Sometimes a good idea should stay just that—an idea. During a lull in our production schedule this summer, FT decided to sincerely flatter Business Insider and see if we, too, could recreate Pizza Hut’s Blockbuster Box, which repurposes a pizza box as a movie projector. The clever promotion was dreamed up by Ogilvy Hong Kong for Pizza Hut Asia.
Inside the box was a pizza and a plastic "table" that served to keep the pizza from touching the top of the box and as a stand for the iPhone used as the projector. Also included was a plastic lens and a coupon for a free movie download.
There was no way we could top Ogilvy’s box art, a drawing of a tropical babe holding a pineapple with the words "Hot & Ready" printed above her, so we opted for a different approach. Since it wasn’t kosher to use another pizza brand’s box, and we wanted something more franchisey than the shoebox Business Insider used in its video, we decided to use a KFC chicken bucket and/or a McDonald’s Happy Meal box.
I roped our web marketer, Adam Griepentrog, into the project because he’s our social media wiz. My task was to buy the supplies; Adam was charged with turning them into a working projector. Mine turned out to be the more challenging of the two assignments. My first stop was Target where I bought a magnifying glass and Play-Doh, which serves as the anchor for the iPhone. Since it was only fair to buy the KFC bucket filled with chicken, I paid $32—$32 for a cardboard bucket! It felt like the Beanie Baby days when crazed mothers drove through McDonald’s for the stuffed bears and disposed of the Happy Meal contents.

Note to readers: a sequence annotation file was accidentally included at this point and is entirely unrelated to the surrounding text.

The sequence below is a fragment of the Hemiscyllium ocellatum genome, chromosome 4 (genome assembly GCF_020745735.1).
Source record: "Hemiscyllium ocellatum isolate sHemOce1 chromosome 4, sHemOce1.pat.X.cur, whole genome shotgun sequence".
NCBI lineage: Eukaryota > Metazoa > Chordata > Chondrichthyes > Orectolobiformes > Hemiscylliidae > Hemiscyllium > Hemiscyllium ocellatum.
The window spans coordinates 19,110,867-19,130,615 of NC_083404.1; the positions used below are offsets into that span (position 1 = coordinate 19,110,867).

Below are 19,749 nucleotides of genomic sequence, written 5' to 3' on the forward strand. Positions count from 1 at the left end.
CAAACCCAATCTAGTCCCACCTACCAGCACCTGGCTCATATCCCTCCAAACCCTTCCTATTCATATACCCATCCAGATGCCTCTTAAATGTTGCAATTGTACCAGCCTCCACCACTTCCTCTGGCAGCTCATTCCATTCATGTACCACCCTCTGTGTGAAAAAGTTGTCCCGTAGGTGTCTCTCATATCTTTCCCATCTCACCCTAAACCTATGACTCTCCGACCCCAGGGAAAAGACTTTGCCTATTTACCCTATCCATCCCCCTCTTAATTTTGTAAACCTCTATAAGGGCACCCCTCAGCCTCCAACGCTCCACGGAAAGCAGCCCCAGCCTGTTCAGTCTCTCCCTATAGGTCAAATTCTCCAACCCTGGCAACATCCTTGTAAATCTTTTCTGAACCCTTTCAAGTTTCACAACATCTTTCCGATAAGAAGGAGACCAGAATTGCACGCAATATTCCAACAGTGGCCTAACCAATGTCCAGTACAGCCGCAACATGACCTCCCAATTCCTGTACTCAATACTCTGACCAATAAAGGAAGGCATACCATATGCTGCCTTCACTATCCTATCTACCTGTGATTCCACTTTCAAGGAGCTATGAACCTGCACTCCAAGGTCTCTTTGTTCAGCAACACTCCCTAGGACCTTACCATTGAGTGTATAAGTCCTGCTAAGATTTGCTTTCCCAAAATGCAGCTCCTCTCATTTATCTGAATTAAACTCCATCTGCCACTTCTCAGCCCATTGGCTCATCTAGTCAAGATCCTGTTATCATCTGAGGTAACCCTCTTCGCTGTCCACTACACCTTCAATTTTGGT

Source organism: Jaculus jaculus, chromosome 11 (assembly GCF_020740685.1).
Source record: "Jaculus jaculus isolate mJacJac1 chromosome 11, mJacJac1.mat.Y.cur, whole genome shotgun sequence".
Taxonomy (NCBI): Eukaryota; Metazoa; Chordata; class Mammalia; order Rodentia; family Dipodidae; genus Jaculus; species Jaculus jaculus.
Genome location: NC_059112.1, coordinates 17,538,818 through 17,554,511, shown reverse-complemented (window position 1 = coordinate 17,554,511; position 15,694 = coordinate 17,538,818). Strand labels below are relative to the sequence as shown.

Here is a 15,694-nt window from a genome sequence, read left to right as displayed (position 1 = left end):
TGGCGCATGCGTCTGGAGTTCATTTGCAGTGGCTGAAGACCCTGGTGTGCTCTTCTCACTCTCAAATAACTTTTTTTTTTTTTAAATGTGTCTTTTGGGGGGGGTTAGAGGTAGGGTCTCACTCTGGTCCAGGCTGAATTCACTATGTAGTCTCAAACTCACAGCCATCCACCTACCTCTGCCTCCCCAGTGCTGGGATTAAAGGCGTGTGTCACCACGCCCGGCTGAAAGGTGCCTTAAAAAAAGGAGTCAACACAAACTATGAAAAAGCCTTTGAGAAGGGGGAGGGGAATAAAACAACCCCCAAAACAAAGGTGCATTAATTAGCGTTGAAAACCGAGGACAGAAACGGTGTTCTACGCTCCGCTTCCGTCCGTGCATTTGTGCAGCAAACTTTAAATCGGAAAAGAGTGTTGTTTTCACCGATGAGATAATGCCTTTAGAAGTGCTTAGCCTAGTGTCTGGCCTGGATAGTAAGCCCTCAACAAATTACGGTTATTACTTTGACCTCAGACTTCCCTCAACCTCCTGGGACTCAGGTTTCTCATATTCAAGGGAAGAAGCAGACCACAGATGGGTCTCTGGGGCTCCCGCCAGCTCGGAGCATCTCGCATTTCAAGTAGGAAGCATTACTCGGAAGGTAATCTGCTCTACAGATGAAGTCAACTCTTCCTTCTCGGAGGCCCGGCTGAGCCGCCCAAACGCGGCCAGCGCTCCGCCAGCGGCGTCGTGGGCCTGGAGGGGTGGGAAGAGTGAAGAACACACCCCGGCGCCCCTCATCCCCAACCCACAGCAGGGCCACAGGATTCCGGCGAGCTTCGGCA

I thought it was a stroke of luck that a McDonald’s was located next to KFC. I ordered a Happy Meal (why when you say you want a hamburger with just pickles and onions, do they assume you want more onions than burger?) only to discover after paying my $3 and change that it came in a paper bag. I was told they’d run out of the cute boxes. The next day I tried again at another McDonald’s, only to be told it had run out as well. I’m sure Adam was secretly grateful to only have to make one projector.
The first magnifying glass ($3.29) didn’t work because of its fish-eye feature. The second one cost $7.95 and Adam had to snap the handle off it. Add the stabilizing Play-Doh for $2.99 and I was into this projector for roughly $43. The iPhone component, Adam and I decided, wouldn’t be a permanent fixture and therefore didn’t need to be expensed.
With the Business Insider video playing on Adam’s iPad, my iPhone as the video recorder and Adam’s iPhone as the projector, we set to work. Since it was Adam’s phone going inside the used chicken bucket, he wiped it out a second time to ensure all the crumbs and grease were accounted for. But be forewarned: We weren’t totally successful. The image was fuzzy. In order to counteract the inside of the bucket’s white glow, we lined it with silver masking tape. The image was still fuzzy. Next we tried using a black Franchise Times jacket left over from the fall conference to make a shroud. That was a dead end as well.
The moral of this story is that sometimes it’s cheaper to watch than participate. Not all of us were cut out to be in the movie business.